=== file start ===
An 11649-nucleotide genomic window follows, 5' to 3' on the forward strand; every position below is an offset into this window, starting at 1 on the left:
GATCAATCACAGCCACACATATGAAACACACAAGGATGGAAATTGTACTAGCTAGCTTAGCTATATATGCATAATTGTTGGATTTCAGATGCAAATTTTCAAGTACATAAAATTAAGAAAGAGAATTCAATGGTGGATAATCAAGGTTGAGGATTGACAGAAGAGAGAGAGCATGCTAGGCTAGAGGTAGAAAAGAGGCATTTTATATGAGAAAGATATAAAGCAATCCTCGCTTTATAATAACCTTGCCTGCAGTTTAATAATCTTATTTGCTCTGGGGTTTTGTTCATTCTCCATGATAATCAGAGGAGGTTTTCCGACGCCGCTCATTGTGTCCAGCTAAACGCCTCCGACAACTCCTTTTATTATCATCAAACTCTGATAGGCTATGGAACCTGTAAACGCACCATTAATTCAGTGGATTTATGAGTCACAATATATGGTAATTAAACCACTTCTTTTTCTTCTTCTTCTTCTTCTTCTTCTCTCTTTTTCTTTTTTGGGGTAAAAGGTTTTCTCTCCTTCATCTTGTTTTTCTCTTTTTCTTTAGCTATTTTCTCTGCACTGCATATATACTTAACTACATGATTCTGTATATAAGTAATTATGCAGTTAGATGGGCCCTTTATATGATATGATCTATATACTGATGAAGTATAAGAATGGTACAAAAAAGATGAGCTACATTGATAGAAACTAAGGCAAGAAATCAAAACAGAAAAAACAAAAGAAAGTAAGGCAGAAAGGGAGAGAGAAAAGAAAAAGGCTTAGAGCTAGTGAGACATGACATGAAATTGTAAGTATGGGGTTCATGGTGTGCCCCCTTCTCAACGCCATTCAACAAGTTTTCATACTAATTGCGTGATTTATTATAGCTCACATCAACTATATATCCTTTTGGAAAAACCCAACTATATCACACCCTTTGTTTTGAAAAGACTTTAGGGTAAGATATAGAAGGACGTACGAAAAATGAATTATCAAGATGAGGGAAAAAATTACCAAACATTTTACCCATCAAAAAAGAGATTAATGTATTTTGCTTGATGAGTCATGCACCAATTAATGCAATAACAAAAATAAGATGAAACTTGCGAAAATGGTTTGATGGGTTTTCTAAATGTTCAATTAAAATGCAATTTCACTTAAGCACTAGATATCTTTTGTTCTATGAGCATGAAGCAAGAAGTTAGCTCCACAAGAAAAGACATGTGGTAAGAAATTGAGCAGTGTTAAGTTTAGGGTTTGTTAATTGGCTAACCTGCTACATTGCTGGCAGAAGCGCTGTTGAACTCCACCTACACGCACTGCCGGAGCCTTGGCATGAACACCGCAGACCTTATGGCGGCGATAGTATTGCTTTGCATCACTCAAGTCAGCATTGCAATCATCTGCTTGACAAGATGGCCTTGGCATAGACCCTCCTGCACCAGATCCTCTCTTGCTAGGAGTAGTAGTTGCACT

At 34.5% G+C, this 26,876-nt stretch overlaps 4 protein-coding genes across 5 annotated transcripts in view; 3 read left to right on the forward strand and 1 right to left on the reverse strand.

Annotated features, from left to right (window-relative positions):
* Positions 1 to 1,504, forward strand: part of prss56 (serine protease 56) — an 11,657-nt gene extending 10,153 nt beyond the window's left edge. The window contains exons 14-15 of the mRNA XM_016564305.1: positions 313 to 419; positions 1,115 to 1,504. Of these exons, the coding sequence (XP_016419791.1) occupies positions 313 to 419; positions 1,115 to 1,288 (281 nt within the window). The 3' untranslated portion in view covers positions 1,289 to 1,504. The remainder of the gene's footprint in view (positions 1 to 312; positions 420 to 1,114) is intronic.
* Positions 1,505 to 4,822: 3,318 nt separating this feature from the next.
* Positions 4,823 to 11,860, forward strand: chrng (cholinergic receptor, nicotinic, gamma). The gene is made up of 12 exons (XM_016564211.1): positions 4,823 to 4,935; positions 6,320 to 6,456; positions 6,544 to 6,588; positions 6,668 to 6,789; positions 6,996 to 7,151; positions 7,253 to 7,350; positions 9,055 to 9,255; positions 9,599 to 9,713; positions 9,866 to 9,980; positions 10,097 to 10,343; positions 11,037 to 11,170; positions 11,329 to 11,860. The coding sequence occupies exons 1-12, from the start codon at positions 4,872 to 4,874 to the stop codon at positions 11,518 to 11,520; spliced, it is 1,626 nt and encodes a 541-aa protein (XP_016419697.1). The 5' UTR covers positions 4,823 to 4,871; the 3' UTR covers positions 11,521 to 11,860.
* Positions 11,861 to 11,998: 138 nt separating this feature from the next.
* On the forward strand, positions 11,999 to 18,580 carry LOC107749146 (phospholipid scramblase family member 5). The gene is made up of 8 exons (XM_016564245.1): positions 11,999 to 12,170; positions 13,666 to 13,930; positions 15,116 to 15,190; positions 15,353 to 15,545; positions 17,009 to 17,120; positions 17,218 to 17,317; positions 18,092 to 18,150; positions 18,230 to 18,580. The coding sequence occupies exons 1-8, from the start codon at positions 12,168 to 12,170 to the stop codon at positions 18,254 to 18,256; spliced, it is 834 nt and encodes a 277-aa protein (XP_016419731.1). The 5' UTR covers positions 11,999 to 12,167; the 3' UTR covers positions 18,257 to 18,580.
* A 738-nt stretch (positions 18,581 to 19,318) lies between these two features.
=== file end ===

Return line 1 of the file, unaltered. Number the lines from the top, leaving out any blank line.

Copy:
An 11649-nucleotide genomic window follows, 5' to 3' on the forward strand; every position below is an offset into this window, starting at 1 on the left: